I understand from my Scottish childminding colleagues that the Care Commission are pushing this subject heavily at the moment so I hope some of this information might be helpful to them :)
I regularly read in child care magazines that Nurseries and Playgroups are getting parents involved with the children’s activities – a Nursery invited parents to lunch so they could sample their new summer menu; a Playgroup decided to work more closely with fathers and set up a woodworking day.
These stories leave me with a small worry in the back of my mind that I am not doing enough to meet Principle 2.2 of the EYFS, which is headed ‘Parents as Partners’. I made a list of the things I do to try and make myself feel more positive. I already –
- Ask parents for a plethora of initial information about their child and requesting they keep me updated when things change;
- Speak to parents regularly – every day if possible but if they do not collect their child I contact them at least twice a week in the evenings;
- Have regular update meetings with parents to discuss their child’s progress;
- Prepare a summative assessment of their child’s learning and development to discuss with parents;
- Write a monthly newsletter to keep parents updated about what we do, where we go and general setting news;
- Ask parents for comments about my menus, adapted policies and procedures, changes to the house etc;
- Write an annual questionnaire which parents are asked to complete and return and which asks them about all areas of the service I provide for them;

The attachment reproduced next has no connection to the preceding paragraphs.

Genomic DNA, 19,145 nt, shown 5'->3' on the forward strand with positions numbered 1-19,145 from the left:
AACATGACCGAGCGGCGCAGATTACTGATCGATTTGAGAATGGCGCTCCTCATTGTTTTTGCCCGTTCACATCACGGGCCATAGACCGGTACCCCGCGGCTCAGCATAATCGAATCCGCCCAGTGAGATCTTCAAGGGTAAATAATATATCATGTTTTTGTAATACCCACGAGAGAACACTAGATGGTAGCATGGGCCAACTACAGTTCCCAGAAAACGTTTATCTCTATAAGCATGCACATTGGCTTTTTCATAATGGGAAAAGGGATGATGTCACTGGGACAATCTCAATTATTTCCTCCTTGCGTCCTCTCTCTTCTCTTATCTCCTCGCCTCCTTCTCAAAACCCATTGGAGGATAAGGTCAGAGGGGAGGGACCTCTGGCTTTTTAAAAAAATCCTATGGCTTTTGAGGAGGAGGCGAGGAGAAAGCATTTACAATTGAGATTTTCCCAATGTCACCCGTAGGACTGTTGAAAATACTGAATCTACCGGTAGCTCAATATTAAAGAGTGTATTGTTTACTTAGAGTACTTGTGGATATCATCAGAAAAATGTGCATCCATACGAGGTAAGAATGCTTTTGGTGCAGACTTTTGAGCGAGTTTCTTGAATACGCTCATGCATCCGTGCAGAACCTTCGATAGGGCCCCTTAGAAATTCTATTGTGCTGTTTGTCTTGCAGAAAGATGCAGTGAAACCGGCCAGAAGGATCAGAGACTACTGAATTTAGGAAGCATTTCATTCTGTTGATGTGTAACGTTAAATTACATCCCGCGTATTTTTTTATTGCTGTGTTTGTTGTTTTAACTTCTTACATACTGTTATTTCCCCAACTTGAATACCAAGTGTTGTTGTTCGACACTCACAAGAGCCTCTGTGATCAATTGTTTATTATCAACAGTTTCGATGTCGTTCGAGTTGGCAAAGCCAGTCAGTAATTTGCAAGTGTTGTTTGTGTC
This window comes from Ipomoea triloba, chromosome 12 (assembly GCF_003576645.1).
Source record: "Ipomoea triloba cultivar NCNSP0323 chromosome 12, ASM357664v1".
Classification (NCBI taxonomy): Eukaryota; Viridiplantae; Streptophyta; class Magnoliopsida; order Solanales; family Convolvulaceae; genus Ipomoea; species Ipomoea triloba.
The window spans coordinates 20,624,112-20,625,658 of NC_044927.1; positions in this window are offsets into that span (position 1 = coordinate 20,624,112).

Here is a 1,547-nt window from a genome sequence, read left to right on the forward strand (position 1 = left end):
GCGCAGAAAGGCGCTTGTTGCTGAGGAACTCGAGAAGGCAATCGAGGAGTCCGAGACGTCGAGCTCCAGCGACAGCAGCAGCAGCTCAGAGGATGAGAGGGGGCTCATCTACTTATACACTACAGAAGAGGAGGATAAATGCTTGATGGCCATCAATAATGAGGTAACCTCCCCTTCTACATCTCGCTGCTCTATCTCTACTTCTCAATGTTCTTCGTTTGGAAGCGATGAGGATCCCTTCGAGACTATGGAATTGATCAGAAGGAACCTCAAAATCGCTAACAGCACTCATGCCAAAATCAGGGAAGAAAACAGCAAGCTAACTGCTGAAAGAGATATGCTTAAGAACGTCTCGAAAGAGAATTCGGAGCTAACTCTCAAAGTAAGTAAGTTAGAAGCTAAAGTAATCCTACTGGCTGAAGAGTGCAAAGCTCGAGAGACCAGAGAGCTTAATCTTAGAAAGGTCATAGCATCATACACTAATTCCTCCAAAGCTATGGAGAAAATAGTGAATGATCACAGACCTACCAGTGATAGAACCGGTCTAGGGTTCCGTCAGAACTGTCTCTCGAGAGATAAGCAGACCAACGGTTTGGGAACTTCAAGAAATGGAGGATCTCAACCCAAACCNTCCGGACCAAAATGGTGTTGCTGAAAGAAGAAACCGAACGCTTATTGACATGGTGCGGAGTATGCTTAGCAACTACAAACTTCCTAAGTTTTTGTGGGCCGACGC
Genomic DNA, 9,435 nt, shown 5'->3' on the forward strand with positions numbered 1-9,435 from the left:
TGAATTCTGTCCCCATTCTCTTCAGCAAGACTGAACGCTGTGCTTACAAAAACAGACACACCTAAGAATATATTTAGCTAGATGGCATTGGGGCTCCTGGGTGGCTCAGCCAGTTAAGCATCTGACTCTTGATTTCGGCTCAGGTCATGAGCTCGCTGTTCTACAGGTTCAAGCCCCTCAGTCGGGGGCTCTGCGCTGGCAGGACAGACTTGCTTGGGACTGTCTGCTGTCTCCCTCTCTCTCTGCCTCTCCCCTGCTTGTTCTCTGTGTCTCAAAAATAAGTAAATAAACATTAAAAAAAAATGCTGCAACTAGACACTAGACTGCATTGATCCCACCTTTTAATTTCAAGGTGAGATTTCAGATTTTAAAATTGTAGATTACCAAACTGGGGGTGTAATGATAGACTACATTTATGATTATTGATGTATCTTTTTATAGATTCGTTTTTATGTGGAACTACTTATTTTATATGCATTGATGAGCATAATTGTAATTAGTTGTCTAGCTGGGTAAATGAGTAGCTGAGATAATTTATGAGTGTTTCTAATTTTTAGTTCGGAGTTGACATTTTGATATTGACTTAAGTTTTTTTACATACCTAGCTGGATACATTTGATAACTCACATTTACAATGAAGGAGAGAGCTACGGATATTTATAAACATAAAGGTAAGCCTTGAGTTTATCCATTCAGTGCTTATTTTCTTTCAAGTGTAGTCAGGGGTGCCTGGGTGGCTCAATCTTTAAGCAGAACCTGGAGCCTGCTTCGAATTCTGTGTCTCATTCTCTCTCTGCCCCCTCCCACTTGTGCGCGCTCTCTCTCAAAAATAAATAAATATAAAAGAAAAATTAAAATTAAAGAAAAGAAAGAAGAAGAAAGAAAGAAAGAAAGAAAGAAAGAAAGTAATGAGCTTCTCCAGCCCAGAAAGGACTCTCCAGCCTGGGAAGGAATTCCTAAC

- Have a big file of childhood conditions and other information for parents to read at any mutually convenient time;
- Keep parents informed about any changes to my home or building work that is being done so they are up-to-date and can ask me questions if they are concerned;
- Store my Ofsted required complaints information where parents can access it if there is a problem;
- Provide parents with snippets of information that I think will interest them eg a parent is teaching her children French at home so when I come across any useful websites, worksheets etc in my research, I pass them on to her;
- Write a daily diary for each EYFS child which chats about their likes and dislikes, favourite toys and games, meals and snacks eaten etc;
- Share children’s favourite recipes and ask parents to keep me updated with what the children are eating at home;
- Ask parents to sign all the necessary paperwork so they know if their child has had an accident and can confirm medication provision;
- Add information regularly to the parents page on my website for them to access at their convenience.
Is that enough? I will not know until Ofsted come calling. Do I need to start up woodworking sessions or suggest family cooking experiences to maintain my outstanding...? I hope not!
Mini e-book 10 explores working with parents in more detail. It is available from my website www.knutsfordchildminding.co.uk.